Coulomb counting is the heart of today’s fuel gauge. The theory goes back 250 years when Charles-Augustin de Coulomb first established the “Coulomb Rule.” It works on the principle of measuring in-and-out flowing currents. Coulomb counting also produces errors; the outflowing energy is always less than what goes in. Inefficiencies in charge acceptance, especially towards the end of charge, tracking errors, as well as losses during discharge and self-discharge while in storage contribute to this. Self-learning and periodic calibrations through a full charge/discharge assure an accuracy most can live with. "
For reference, voltage chart for the last 6 hours on my phone. Note: this is a discharge curve (if you can call it that), and NO charging was performed during this 6 hours - in fact not in the last 32 hours. The variances in voltages are while being used the voltages drop, and while at rest they recover.
In the example below, you can see the voltages started out about 6 hours ago at 3.74V, and while at rest managed to recover to 3.78V, then it was used for about 7.3 minutes during 4 calls during which you can see the voltage dropped to nearly 3.7V. Afterwards during rest it managed to recover to just over 3.78V, then I had three calls totaling 6.15 minutes during which it fell again to nearly 3.76V. Then it sat and rested for over an hour and recovered to nearly 3.81V, and during the next 1.5 hours of moderately light use it fell to 3.71V, and finally recovered again during rest in the last .25 hours to 3.74V.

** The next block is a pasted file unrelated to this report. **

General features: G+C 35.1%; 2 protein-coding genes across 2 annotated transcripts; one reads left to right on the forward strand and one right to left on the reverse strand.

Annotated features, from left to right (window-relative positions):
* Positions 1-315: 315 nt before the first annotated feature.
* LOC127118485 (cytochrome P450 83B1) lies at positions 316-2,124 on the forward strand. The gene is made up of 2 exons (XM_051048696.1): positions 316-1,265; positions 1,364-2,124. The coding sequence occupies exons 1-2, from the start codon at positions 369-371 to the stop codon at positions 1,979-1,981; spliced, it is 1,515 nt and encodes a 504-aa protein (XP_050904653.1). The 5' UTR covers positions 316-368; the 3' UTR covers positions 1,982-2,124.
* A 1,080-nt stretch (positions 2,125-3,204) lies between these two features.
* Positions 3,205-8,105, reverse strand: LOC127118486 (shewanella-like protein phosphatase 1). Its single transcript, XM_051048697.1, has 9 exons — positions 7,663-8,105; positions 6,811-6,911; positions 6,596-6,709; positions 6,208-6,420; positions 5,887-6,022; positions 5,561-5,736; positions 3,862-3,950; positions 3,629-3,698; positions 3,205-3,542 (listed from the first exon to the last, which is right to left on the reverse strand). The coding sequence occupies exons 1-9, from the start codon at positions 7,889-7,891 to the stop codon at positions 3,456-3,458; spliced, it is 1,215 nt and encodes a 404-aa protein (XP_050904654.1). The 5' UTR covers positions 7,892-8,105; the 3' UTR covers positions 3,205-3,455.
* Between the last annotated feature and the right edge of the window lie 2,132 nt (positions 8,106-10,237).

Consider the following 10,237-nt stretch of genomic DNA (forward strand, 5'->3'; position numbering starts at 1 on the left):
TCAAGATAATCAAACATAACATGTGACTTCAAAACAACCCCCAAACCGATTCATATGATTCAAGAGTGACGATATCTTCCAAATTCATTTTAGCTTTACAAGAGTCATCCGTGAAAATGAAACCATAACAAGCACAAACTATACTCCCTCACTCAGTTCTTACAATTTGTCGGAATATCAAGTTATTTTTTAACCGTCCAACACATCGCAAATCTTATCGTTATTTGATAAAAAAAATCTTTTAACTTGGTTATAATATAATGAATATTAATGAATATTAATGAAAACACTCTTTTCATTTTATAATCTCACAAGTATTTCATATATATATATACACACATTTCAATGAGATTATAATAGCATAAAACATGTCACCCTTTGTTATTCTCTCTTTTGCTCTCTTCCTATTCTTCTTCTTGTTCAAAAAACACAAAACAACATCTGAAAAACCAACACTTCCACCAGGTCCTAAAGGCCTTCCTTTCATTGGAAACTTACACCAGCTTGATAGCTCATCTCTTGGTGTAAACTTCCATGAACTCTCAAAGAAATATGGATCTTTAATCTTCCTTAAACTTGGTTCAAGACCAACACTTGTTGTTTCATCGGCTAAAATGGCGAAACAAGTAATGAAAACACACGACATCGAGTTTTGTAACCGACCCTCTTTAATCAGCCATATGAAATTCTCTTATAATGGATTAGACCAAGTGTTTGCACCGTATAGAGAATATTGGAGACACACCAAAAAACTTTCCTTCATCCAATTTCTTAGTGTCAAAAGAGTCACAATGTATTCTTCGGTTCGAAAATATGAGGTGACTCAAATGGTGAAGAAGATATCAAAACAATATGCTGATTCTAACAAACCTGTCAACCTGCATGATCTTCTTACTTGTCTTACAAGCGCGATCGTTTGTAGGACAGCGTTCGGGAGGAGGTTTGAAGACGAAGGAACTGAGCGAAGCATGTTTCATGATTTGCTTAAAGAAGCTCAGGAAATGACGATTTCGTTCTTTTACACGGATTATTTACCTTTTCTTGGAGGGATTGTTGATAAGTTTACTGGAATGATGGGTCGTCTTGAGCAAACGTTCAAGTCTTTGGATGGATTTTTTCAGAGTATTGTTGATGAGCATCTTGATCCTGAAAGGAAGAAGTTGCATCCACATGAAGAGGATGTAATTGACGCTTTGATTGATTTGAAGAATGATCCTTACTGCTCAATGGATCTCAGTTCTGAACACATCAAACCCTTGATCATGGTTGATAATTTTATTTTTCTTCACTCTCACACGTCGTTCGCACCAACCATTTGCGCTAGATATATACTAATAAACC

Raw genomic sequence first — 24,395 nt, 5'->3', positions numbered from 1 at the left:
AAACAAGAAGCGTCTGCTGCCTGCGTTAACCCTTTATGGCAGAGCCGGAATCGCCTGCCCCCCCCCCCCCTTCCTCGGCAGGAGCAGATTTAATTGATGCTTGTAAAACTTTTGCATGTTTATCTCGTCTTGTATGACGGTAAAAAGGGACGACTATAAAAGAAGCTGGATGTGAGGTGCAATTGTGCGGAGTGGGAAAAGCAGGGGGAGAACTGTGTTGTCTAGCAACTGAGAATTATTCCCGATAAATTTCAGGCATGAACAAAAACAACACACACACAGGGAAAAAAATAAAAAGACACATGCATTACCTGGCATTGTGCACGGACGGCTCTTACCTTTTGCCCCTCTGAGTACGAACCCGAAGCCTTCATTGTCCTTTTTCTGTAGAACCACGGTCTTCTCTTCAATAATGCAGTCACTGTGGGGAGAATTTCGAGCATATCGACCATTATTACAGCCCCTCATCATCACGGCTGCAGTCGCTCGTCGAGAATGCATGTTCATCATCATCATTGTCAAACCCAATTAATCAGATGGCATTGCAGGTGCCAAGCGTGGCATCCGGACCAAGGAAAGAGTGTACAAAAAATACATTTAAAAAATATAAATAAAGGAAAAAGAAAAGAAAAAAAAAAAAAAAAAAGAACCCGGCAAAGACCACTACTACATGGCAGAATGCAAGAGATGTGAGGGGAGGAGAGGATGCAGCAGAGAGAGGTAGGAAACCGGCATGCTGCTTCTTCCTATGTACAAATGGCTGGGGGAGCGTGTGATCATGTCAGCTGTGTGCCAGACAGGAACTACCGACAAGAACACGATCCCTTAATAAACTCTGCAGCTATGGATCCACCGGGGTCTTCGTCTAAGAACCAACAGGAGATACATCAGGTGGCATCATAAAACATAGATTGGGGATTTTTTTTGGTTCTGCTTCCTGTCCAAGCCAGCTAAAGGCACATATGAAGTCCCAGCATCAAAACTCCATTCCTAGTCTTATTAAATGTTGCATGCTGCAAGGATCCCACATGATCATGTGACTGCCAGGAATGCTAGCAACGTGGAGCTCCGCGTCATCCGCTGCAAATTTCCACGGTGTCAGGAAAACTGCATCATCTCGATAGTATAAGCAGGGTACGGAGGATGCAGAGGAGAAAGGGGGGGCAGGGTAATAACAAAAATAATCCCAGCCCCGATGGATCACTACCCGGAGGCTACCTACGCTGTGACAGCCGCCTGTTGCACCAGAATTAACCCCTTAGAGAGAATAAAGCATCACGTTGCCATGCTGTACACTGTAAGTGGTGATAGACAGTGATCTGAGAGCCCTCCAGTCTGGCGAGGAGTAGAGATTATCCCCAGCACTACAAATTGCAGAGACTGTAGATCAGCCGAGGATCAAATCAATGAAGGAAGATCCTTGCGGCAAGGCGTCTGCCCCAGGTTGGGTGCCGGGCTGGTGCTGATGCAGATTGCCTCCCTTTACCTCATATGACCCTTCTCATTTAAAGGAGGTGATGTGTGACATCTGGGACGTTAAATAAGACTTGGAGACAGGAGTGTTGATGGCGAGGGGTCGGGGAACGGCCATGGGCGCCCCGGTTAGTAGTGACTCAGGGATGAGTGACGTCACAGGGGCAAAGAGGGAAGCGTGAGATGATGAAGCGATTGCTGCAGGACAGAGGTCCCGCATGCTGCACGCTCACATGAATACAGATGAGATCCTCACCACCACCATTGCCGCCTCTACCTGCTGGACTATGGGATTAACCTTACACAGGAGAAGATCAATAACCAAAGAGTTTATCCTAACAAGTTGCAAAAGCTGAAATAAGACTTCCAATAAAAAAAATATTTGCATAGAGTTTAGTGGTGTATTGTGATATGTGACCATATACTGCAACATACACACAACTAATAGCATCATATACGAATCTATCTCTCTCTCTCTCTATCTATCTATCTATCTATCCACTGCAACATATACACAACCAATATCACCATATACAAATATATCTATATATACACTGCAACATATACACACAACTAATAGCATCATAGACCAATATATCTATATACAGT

THIS is the PRIMARY reason why our meters get out of sync with the actual battery SoC.
I rest my case.
Thanks again FoxKat, I really enjoy these discussions as it was my "bread and butter" for many years. When I was involved in the intersevice calibration (PMEL) school in Colorado during the 80's, we spent what most would think an exorbitant amount of time teaching the definitions of precision, accuracy, and resolution and thoroughly tested the student's understanding. You use great analogies, that are easy to understand. Of course, we used to use groupings of bullets on a target!!:biggrin:
WOW! Thanks for the complement. Bullets on a target are a great analogy as well. Resolution is probably the most widely misunderstood of all. Since it involves not only pixel density, but also pixel pitch, viewing distance, grid design (i.e. RGB Stripe/RGBG Pentile/RGBW Pentile, Diagonal OLPC, etc.), grid layout (i.e. parallel matrix, triad grouping), screen mask, screen dimension, and so much more.
I have to laugh every time I hear about the "Retina Display" on the iPhone, because it's been proven to be insufficient a resolution to qualify as "Retina" in resolution for those with perfect near-sighted vision. But what's even funnier is that at the typical viewing distance I use my Droid RAZR, mostly at near arm's length (aging eyes), I don't see any of the pixel definition that I read about people complaining of - "looking through a screen". If I put on a pair of 2X or 2.5X reading glasses and hold the phone less than a foot away, then I can see them, but that's not practical, so for me there's no appreciable difference between my Droid RAZR MAXX and my boss's iPhone 4S in apparent resolution.